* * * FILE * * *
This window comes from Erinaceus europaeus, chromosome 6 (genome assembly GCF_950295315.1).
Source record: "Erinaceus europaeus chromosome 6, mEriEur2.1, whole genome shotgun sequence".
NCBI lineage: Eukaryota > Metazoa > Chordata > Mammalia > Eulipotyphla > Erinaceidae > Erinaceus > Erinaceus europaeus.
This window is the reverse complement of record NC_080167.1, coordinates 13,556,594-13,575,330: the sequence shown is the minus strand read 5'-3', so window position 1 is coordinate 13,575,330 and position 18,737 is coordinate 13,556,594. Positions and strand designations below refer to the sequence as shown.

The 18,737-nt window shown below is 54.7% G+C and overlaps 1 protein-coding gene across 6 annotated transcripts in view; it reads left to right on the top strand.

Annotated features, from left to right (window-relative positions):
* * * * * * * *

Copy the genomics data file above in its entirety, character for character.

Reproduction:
This window comes from Erinaceus europaeus, chromosome 6 (genome assembly GCF_950295315.1).
Source record: "Erinaceus europaeus chromosome 6, mEriEur2.1, whole genome shotgun sequence".
NCBI lineage: Eukaryota > Metazoa > Chordata > Mammalia > Eulipotyphla > Erinaceidae > Erinaceus > Erinaceus europaeus.
This window is the reverse complement of record NC_080167.1, coordinates 13,556,594-13,575,330: the sequence shown is the minus strand read 5'-3', so window position 1 is coordinate 13,575,330 and position 18,737 is coordinate 13,556,594. Positions and strand designations below refer to the sequence as shown.

The 18,737-nt window shown below is 54.7% G+C and overlaps 1 protein-coding gene across 6 annotated transcripts in view; it reads left to right on the top strand.

Annotated features, from left to right (window-relative positions):